Publications

Understanding differences in the long-term psychosocial adjustment of pediatric cancer patients and their parents: an individual differences resources model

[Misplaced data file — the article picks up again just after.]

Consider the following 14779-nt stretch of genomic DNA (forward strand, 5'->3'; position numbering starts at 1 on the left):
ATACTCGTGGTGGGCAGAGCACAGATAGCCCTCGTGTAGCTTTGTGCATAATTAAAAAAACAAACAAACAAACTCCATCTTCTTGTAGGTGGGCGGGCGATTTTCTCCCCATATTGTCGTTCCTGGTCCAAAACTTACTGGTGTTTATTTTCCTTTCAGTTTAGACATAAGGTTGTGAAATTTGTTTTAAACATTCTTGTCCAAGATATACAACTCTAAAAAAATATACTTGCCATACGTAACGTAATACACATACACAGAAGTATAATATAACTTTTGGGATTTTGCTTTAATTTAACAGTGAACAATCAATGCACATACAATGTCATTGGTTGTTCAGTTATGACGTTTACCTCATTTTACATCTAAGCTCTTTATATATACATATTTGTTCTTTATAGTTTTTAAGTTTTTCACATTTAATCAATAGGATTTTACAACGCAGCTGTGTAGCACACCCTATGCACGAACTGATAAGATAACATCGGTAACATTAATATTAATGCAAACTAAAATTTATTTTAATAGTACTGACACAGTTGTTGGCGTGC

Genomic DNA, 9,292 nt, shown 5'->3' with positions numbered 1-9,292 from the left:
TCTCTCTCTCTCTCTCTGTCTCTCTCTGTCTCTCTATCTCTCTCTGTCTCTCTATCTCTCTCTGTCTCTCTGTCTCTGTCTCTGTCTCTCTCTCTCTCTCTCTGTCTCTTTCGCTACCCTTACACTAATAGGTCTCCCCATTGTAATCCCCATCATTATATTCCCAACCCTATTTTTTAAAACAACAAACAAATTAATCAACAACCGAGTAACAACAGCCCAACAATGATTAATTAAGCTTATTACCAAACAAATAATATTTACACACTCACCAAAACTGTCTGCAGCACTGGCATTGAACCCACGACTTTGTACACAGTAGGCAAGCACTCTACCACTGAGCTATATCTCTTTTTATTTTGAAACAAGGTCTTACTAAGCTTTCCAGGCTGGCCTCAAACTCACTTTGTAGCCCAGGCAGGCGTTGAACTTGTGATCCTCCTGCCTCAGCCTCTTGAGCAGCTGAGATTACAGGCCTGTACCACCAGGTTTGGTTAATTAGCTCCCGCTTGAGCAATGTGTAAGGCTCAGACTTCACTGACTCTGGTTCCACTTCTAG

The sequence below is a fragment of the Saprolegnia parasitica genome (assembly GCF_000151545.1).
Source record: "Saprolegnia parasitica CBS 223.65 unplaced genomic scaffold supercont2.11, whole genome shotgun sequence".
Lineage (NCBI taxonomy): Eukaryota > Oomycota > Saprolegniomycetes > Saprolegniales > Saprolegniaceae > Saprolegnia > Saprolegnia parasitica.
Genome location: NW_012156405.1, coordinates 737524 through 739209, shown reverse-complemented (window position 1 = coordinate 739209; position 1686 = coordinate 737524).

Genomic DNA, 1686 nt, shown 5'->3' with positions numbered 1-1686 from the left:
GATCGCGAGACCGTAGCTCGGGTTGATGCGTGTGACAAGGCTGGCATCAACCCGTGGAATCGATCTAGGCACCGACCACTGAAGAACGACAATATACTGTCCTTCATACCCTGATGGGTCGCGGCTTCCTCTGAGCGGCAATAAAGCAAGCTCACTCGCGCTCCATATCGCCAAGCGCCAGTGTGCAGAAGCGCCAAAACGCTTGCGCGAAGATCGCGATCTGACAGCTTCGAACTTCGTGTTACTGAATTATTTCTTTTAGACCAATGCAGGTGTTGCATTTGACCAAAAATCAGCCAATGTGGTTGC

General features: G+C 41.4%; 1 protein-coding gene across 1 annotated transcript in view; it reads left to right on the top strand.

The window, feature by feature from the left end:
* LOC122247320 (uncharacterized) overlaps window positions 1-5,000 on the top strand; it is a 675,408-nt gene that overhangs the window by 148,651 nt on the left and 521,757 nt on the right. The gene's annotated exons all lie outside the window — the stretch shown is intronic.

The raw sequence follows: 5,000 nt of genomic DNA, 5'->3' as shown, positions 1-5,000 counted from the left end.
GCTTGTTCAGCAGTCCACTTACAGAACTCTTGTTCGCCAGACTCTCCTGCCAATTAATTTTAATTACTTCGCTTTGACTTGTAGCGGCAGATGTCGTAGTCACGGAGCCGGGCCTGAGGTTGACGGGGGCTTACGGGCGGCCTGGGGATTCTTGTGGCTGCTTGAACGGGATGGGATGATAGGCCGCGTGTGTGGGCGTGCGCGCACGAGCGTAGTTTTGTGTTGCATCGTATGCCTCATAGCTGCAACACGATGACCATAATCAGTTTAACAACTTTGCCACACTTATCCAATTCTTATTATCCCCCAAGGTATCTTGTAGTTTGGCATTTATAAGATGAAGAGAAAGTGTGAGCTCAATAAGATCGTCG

The experience of childhood cancer is a major life stressor for children and their parents. There is substantial variability among pediatric cancer patients and their parents in their ability to cope with the cancer. Although other models typically focus on the psychological resources families use to broadly cope with a diagnosis of pediatric cancer, we present a model that focuses specifically how parents and children cope with the stress of invasive and often painful treatment episodes. Our resources model is further distinct with its focus on individual differences in personal (e.g., personality traits) and social (e.g., social support) resources and the role these differences may play in psychosocial adjustment of families confronting pediatric cancer. We use findings from the broader pediatric cancer research literature and our own 15-year program of research on individual differences in psychological resources and parents and children's responses to treatment episodes to provide empirical support for our model. Support was found for the six premises of the model: (a) parent resources influence their longer-term psychosocial adjustment, (b) parent resources influence children's responses to treatment episodes, (c) parent resources indirectly influence their longer-term psychosocial adjustment through their responses to treatment episodes, (d) children's personal resources influence how parent responses to treatment episodes, (e) children's resources influence their longer-term psychosocial adjustment, and (f) children's resources indirectly influence their longer-term psychosocial adjustment through their responses to treatment episodes. Understanding how the availability of resources influences parents and children confronting cancer provides a foundation for future research on individual differences in resources and offers other avenues through which clinicians can assess and treat families at risk for poor psychosocial adjustment during treatment and in their life beyond cancer treatments.